About MSU College of Human Medicine

Since 1964, Michigan State University College of Human Medicine has drawn upon MSU’s land grant values to educate exemplary physicians, discover and disseminate new knowledge and respond to the needs of the medically underserved in communities throughout Michigan. The medical school’s statewide footprint includes seven community campuses: Flint, Grand Rapids, Lansing, Midland Regional, Southeast Michigan, Traverse City and the Upper Peninsula Region. MSU’s Grand Rapids Research Center has centers of excellence in Parkinson’s disease research and women’s health research. The college’s Flint campus is home to MSU’s public health research and the MSU-Hurley Children’s Hospital Pediatric Public Health Initiative. For more information, visit the Michigan State University College of Human Medicine Web site at

About Spectrum Health
Spectrum Health is a not-for-profit health system that provides care and coverage, comprising 31,000+ team members, 14 hospitals (including Helen DeVos Children’s Hospital), a robust network of care facilities, teams of nationally recognized doctors and providers, and the nation’s third-largest provider-sponsored health plan, Priority Health, currently serving over 1 million members across the state of Michigan. People are at the heart of everything we do. Locally governed and headquartered in Grand Rapids, Michigan, we are focused on our mission: to improve health, inspire hope and save lives. Spectrum Health has a legacy of strong community partnerships, philanthropy and transparency. Through experience, innovation and collaboration, we are reimagining a better, more equitable model of health and wellness.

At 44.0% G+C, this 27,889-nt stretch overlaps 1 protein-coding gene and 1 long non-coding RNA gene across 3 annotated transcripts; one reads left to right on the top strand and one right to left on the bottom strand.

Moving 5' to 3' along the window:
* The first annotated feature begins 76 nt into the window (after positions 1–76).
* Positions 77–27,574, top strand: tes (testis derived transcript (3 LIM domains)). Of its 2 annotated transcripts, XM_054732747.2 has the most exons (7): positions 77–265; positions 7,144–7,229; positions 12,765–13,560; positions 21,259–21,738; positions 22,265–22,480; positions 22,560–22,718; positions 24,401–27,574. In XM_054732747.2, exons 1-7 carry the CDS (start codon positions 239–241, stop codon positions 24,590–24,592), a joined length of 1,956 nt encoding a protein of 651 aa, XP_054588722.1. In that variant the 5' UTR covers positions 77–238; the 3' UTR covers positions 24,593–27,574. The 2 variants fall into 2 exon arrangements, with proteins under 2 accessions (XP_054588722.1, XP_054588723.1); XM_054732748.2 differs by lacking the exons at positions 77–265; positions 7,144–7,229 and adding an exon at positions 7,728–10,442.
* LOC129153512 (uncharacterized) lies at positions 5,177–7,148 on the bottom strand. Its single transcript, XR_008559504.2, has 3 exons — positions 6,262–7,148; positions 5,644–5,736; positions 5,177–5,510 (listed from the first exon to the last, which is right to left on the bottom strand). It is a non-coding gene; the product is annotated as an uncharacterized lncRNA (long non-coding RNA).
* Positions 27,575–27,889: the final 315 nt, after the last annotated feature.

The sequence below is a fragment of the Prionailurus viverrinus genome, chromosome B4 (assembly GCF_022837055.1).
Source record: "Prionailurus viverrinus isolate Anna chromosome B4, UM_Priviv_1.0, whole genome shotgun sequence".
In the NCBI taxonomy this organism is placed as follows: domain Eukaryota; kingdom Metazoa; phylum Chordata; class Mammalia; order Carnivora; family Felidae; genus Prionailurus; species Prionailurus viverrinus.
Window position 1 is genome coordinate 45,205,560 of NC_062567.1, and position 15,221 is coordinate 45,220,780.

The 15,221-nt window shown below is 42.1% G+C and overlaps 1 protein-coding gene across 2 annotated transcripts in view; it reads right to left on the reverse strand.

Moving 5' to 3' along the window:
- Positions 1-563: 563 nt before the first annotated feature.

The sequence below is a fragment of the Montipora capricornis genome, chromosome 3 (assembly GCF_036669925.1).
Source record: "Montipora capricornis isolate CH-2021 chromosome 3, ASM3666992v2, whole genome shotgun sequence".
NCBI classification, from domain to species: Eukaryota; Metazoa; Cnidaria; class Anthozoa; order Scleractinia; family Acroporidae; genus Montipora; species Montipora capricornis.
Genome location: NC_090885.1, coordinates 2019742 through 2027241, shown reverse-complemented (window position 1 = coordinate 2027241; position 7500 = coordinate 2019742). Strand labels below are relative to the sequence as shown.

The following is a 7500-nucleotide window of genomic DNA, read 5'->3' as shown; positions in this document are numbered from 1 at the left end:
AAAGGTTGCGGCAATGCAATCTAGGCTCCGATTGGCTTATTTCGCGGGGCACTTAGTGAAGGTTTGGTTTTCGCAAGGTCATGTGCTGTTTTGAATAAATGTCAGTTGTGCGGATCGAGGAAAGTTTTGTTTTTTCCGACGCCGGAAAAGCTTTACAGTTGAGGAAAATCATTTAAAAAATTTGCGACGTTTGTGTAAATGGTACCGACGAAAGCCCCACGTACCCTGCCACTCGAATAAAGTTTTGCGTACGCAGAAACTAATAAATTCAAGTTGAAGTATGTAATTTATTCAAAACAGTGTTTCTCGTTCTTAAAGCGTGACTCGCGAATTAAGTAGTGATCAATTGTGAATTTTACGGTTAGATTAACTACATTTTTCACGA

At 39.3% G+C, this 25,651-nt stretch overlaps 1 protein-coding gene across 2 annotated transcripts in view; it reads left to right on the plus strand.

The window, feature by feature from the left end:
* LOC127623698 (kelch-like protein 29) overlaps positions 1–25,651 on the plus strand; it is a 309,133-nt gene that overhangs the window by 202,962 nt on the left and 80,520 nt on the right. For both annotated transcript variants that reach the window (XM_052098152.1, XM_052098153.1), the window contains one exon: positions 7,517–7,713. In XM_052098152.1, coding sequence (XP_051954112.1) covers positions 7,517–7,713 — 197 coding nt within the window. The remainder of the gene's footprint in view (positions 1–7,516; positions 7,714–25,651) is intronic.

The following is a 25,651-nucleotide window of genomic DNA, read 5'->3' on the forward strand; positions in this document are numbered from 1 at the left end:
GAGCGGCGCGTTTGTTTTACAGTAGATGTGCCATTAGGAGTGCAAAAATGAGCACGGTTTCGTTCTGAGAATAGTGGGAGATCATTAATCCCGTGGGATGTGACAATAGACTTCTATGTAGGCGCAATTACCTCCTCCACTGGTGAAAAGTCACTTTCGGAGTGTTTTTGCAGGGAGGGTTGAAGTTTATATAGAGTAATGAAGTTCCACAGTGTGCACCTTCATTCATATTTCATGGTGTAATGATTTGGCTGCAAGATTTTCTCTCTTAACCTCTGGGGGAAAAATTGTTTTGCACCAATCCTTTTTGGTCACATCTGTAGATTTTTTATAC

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Andrea Finnigan, Spectrum Health

Geri Kelley, MSU College of Human Medicine

Amy Wilstermann, Calvin University

Andrea Finnigan
Media Relations and Newsroom Web Manager